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Understanding provisional tax
Provisional tax helps you manage your income tax by paying it in instalments during the year instead of paying a big amount at the end of the year. Here you'll learn the basics of provisional tax, including what it is and who has to pay it.
Provisional tax basics
If you had more than $2,500 of tax to pay at the end of the year from your last income tax return, you'll have to pay provisional tax the following year. This usually happens when you earn income without having tax deducted during the year.
Anyone who pays income tax may need to pay provisional tax including individuals, companies and trusts. Provisional taxpayers often earn:
- self-employed income
- rental income
- income earned as a contractor
- income from a partnership
- overseas income.
Tax to pay at the end of the year is called residual income tax (RIT). Residual income tax is the amount of income tax you pay for the year, less any PAYE and other tax credits you may be entitled to, except for Working for Families Tax Credits.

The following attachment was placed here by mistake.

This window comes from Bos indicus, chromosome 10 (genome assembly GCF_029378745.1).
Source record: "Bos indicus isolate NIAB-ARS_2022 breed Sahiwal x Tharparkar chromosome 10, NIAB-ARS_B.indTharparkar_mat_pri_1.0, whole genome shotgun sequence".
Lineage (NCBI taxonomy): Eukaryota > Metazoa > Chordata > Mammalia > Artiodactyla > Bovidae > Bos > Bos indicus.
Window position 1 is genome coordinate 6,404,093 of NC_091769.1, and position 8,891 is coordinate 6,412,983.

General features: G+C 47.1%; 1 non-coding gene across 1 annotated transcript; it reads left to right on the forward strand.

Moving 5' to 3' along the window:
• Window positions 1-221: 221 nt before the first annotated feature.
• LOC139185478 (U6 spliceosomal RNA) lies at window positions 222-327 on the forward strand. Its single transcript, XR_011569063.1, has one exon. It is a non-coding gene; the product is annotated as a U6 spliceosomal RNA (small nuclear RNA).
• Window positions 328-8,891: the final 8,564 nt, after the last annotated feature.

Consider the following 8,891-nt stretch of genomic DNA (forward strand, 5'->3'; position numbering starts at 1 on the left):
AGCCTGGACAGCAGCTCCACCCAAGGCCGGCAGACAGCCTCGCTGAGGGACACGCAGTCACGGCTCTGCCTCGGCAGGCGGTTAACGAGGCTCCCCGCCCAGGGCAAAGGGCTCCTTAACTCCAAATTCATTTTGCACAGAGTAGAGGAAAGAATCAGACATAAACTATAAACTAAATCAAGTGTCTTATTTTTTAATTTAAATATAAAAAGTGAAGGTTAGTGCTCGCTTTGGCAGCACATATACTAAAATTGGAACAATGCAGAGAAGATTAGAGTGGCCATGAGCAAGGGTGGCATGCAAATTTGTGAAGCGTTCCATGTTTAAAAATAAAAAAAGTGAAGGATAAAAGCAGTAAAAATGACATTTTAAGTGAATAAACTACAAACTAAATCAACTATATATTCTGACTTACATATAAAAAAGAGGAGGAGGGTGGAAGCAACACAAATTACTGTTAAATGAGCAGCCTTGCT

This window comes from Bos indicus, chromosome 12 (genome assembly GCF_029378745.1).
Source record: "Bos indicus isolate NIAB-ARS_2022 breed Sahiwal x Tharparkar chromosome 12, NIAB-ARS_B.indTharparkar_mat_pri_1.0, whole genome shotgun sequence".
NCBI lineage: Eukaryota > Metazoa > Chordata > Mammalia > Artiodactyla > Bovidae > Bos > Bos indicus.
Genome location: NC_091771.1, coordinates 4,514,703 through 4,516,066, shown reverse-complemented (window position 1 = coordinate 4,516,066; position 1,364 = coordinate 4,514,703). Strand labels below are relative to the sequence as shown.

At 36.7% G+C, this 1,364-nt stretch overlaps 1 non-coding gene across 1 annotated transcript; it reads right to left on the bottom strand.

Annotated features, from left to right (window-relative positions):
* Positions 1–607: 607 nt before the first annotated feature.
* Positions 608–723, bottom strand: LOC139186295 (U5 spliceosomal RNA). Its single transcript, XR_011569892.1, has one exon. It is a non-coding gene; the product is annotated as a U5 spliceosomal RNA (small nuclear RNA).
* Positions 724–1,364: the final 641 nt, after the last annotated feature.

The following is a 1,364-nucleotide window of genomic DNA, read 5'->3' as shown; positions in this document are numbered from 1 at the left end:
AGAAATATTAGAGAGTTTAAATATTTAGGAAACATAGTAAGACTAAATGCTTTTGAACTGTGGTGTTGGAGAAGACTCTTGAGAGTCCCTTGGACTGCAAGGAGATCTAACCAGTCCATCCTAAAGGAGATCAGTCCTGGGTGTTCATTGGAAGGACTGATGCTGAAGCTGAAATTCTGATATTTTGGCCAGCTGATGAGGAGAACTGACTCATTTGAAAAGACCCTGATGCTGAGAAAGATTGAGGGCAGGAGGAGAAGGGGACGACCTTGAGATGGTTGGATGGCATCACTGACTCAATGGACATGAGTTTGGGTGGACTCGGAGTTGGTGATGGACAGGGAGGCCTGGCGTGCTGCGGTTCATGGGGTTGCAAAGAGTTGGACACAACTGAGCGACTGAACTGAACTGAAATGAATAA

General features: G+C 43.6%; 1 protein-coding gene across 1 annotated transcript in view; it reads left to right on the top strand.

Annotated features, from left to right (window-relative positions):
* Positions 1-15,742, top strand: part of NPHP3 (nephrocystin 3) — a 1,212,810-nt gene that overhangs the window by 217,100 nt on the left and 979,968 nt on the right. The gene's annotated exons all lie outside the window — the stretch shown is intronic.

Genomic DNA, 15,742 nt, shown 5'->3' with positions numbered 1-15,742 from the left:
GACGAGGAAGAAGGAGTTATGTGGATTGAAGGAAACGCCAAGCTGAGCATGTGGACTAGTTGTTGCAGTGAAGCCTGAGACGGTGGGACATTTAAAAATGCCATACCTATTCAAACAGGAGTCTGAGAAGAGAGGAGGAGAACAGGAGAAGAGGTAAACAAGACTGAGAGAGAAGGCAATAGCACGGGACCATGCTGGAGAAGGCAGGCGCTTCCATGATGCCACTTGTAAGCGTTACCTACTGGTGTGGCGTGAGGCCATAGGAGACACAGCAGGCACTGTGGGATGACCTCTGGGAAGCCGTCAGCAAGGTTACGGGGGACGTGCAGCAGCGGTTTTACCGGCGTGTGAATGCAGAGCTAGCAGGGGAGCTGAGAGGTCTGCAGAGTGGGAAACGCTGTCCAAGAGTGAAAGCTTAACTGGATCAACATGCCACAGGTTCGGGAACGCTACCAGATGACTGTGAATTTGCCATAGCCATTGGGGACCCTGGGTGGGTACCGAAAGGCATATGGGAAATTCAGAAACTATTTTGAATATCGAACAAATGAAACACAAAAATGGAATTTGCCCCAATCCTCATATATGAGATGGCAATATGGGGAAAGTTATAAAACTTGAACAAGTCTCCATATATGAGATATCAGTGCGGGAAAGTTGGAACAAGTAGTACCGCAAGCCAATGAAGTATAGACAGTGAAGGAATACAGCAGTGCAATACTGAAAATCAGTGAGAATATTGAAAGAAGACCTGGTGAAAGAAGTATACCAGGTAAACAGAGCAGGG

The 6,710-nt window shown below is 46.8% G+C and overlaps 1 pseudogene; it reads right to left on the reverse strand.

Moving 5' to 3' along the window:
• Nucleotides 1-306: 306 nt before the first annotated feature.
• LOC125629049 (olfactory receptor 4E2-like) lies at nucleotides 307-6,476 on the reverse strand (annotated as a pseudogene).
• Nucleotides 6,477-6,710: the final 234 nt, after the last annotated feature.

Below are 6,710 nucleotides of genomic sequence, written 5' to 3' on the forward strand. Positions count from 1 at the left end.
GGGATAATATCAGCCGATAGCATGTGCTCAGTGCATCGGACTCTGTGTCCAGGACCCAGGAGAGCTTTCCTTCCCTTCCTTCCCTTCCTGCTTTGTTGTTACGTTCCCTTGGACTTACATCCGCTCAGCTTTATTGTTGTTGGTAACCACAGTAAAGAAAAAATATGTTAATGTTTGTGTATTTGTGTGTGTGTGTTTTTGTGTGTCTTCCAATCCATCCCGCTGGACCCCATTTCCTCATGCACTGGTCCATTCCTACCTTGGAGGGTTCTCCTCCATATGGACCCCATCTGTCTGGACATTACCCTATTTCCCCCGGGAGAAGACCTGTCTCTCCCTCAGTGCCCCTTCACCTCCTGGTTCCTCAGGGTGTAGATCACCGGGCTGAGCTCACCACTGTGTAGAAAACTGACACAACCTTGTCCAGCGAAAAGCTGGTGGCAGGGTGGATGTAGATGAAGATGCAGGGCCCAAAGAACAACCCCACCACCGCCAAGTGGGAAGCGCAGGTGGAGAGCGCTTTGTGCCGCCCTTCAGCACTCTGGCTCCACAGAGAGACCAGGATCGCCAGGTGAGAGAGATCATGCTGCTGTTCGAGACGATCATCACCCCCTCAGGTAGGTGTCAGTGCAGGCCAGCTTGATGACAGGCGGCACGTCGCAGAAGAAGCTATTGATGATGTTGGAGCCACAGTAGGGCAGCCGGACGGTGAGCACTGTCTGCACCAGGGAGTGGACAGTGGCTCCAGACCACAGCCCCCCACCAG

Meeting your provisional tax obligations
It's easier to meet your provisional tax obligations if you:
- Calculate your provisional tax
Use either the standard, estimation or ratio option to calculate your provisional tax. It's important to accurately calculate how much you need to pay to avoid penalties or interest.
- Know your payment dates
Pay provisional tax on fixed dates during the year. Your payment dates will depend on your balance date (when your tax year ends), whether you're GST registered and what calculation option you choose. Make sure you pay on time to avoid late payment penalties or interest.
- Budget for provisional tax
Keep track of how much you need to pay and when. Set money aside so you'll be ready to pay when the due date arrives.